By Erik Eisele
CONWAY — News of a multimillion-dollar budget shortfall at MaineHealth's flagship hospital has captured the attention of officials at Memorial Hospital, but it hasn't derailed plans to make Memorial a MaineHealth member hospital.
Maine Medical Center suffered more than $13 million in operating losses in the first six months of the most recent fiscal year, according to a memo from Maine Med CEO Richard Petersen to hospital employees, putting the hospital in "a negative financial position that it has not witnessed in recent memory."
"Our operating loss [from October to March] is $13.4 million," Petersen goes on to say in the memo. "This places us significantly behind budget."
News of the losses broke earlier this week, with stories in several Maine newspapers. The Bangor Daily News reported the shortfall is out of "net patient service revenue" expected to be nearly $900 million.
Petersen said in the memo several factors led to the shortfall, including declining patient volumes, problems with MaineHealth's electronic health record system — the same system Memorial officials point to as one of the major benefits of joining the MaineHealth system — and an increase in charity care.
"Senior leadership has been assessing this situation very closely over the past 60 days," Petersen said in the memo, "and has been working hard to find solutions." He goes on to outline plans to freeze hiring, freeze travel, cut overtime and more, with a goal of saving $15 million over the second half of the fiscal year.
"These expense reductions are being implemented across the medical center," Petersen said, "from hospital operations to management."
"I'm confident that we'll confront this test," he said in closing. "And we'll do this while continuing to maintain the high quality of care that our community and state have come to expect of us."
Maine Med's financial turmoil comes as Memorial Hospital continues to work toward becoming a member of MaineHealth, Maine Med's parent company. State regulators still need to approve the deal, but earlier this year the boards of both Memorial and MaineHealth approved an agreement that would make Memorial a MaineHealth subsidiary.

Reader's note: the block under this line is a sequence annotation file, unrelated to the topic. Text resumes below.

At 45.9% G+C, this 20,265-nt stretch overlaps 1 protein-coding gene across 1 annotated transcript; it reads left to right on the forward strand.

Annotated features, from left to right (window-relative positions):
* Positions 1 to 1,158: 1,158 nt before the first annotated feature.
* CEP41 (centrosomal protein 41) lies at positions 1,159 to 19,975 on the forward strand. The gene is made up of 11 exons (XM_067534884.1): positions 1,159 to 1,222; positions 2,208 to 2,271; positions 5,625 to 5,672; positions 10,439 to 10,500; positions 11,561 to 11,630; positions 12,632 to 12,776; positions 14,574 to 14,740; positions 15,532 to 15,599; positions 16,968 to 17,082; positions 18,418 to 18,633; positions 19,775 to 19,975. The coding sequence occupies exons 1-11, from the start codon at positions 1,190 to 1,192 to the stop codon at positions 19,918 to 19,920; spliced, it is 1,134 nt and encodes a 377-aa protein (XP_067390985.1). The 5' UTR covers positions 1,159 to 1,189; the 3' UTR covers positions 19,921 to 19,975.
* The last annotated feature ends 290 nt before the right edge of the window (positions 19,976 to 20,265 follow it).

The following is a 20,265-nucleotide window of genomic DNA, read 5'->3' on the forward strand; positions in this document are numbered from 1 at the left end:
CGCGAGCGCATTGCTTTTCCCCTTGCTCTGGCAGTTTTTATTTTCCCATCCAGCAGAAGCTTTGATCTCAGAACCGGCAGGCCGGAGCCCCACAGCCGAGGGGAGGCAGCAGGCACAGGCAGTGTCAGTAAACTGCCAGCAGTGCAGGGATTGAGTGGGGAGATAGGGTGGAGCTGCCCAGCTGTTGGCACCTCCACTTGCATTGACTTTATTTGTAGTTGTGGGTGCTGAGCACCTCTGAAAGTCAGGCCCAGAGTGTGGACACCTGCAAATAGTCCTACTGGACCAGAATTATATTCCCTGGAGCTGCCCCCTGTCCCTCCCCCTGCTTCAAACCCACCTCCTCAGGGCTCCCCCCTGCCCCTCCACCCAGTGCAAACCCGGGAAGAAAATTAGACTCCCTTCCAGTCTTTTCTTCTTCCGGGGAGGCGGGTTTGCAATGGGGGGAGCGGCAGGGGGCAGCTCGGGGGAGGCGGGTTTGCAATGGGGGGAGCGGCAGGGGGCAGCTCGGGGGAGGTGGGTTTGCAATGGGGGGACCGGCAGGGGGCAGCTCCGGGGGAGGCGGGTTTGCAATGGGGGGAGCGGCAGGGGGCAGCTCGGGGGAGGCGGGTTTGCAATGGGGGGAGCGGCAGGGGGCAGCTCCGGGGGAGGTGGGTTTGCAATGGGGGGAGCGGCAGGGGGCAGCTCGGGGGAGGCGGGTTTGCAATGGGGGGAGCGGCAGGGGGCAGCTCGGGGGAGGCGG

According to Memorial CEO Scott McKinnon, this latest news does little to change that.
"We still feel MaineHealth is a strong partner," he said.
"I've obviously had dialog with some of our board leadership," he said, but "we're still on that path."
Memorial still has additional due diligence to conduct, he said, but a down period at Maine Medical does not equal a problem with the MaineHealth. Health care is in flux right now, he said. "It's a challenging environment."
"Business cycles are unpredictable," he said, but MaineHealth still looks like the best partner for Memorial "even with the current challenges" at Maine Med.
Memorial officials have to look at "the whole of the MaineHealth system," he said, although he acknowledged Maine Med, as their flagship, carries extra weight as compared to other affiliate hospitals.
As far as the problems with the electronic health record system, he said, "my understanding is they're addressing that quickly," and by the time Memorial would be part of the MaineHealth system the issues should be fixed.
And many of the conditions that created this situation at Maine Med, he pointed out, are poised to impact Memorial too. The hospital needs to be ready. Bigger hospitals have the budget to absorb financial hits like the one Maine Med is currently experiencing, he said. "They can weather that much better than a small independent hospital."
Memorial, however, has to continue to prepare for a changing industry, one that includes a lot of unknowns. The MaineHealth partnership is part of the strategy, but the deal is far from finished.
"There's still more work to be done," McKinnon said.